published on 11 October 2011
The railway platform at Tirana was as full as it ever gets. That meant all of half a dozen people waiting for the dawn train to Pogradec, among them an English gricer and a Polish twitcher. The latter had travelled across Europe to catch a glimpse of rare birds and was bound for Lake Ohrid.
published on 20 September 2011
Travelling across the North European Plain, a vast sweep of two-dimensional terrain that extends from Brussels to Berlin and beyond, travellers might well give thanks for whatever modest hills punctuate their journey. The Harz Mountains barely rise to more than one thousand metres, but seen from the flatlands to the north they appear mightily impressive: great, forested humpbacks that preside over the plains. The highest point is the Brocken, at 1,141 metres the loftiest elevation anywhere in northern Germany.
published on 13 July 2011
Platform Four in Tallinn station: the train to Narva rests in the sunshine. An odd selection of shopping bags, magazines and items of clothing scattered on plastic seats are evidence of people having made a claim on a particular space on the train. One person has left an umbrella, another a melon and a third seat is occupied by a plastic chimpanzee. Their respective owners stand on the platform until it is evident that the train is about to depart.
published on 29 May 2011
You could easily miss Elton. The train from Dublin to Cork speeds past Elton. You hardly catch a glimpse of the cluster of houses that make up this little Irish village. When the grandly titled Great Southern and Western Railway built a line through the district in 1849, they judged Knocklong, just a couple of minutes up the line from Elton, as deserving of a station. So Elton, a little smaller than Knocklong, lost out.
published on 6 May 2011
Are not the finest parts of many long train journeys those fleeting glimpses of a city or a country that you get just prior to arrival at your destination? There is a superb moment on the train journey through Slovakia towards Budapest, a view dominated by the huge basilica at Esztergom.
published on 25 March 2011
"April is the cruellest month," wrote TS Eliot. Not so in southern Sweden, where March can be much crueller than April. This is the season when winter's icy hold on forests and lakes is challenged by slowly rising temperatures. Thick lake ice turns to milky cream, while the thaw makes forests utterly impenetrable.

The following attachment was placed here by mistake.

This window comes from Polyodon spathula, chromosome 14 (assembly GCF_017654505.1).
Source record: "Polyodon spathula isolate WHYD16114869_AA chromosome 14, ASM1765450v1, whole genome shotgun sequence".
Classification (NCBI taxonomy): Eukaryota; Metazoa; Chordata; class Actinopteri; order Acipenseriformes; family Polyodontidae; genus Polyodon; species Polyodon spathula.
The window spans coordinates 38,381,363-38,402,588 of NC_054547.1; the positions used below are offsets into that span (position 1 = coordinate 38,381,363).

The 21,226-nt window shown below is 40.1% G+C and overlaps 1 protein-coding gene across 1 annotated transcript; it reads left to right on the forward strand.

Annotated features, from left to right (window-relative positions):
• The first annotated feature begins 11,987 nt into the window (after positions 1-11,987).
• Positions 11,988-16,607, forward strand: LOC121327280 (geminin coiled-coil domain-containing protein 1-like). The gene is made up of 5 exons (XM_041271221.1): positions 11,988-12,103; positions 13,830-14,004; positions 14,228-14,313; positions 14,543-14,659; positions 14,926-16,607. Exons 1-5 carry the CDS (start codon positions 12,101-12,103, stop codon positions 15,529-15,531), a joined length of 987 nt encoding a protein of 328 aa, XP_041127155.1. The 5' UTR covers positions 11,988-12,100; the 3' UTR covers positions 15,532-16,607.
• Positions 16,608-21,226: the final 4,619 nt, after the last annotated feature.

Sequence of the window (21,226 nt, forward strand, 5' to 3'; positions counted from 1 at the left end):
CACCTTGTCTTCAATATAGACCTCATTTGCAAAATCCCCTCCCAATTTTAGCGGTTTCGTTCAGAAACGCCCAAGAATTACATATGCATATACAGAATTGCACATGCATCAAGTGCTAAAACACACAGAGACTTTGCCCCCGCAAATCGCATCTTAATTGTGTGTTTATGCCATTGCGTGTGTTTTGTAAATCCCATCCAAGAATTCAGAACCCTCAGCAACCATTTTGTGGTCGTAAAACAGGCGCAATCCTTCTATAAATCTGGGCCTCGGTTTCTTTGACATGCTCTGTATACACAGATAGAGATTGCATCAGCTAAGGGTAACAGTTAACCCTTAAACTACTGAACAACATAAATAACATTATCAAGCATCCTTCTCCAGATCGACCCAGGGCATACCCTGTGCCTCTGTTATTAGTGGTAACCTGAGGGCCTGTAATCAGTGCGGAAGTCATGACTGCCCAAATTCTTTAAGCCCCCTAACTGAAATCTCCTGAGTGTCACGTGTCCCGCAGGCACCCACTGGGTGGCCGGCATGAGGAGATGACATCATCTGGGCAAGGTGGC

published on 19 March 2011
Domodossola has sleek trains aplenty. There are great expresses that purr north through the Simplon Tunnel into Switzerland or slide south towards Milan, hugging the west side of Lago Maggiore along the way. But lovers of great scenery and unusual trains head down into the concrete zone, there in the subterranean depths of Domodossola railway station to board the little train that rattles east across the valley and climbs into the hills beyond.
published on 28 February 2011
Chernivtsi's distinctive green-domed railway station gives a hint of the city it serves. It is a stylish station, one that well befits what is a gem among Ukrainian cities. Of course, for many travellers Chernivtsi is merely a place to change trains. There are connections far and wide. But the most interesting train of the day from Chernivtsi is the morning train to Moldova.
published on 1 February 2011
It takes less than four hours to cross Macedonia by train. It is just 250 km from the border with Serbia at Tabanovce to the Greek frontier at Gevgelija. Of course Macedonia deserves more than merely four hours, but that short train journey affords a few insights into one of Europe's least known countries.
published on 6 January 2011
If you like three dimensional landscapes, then Germany's most northerly state of Schleswig-Holstein is probably not for you. The hills are there, but you have to look hard to see them. We took a local train across Schleswig-Holstein last Sunday on a route that happily included the Rendsburg bridge.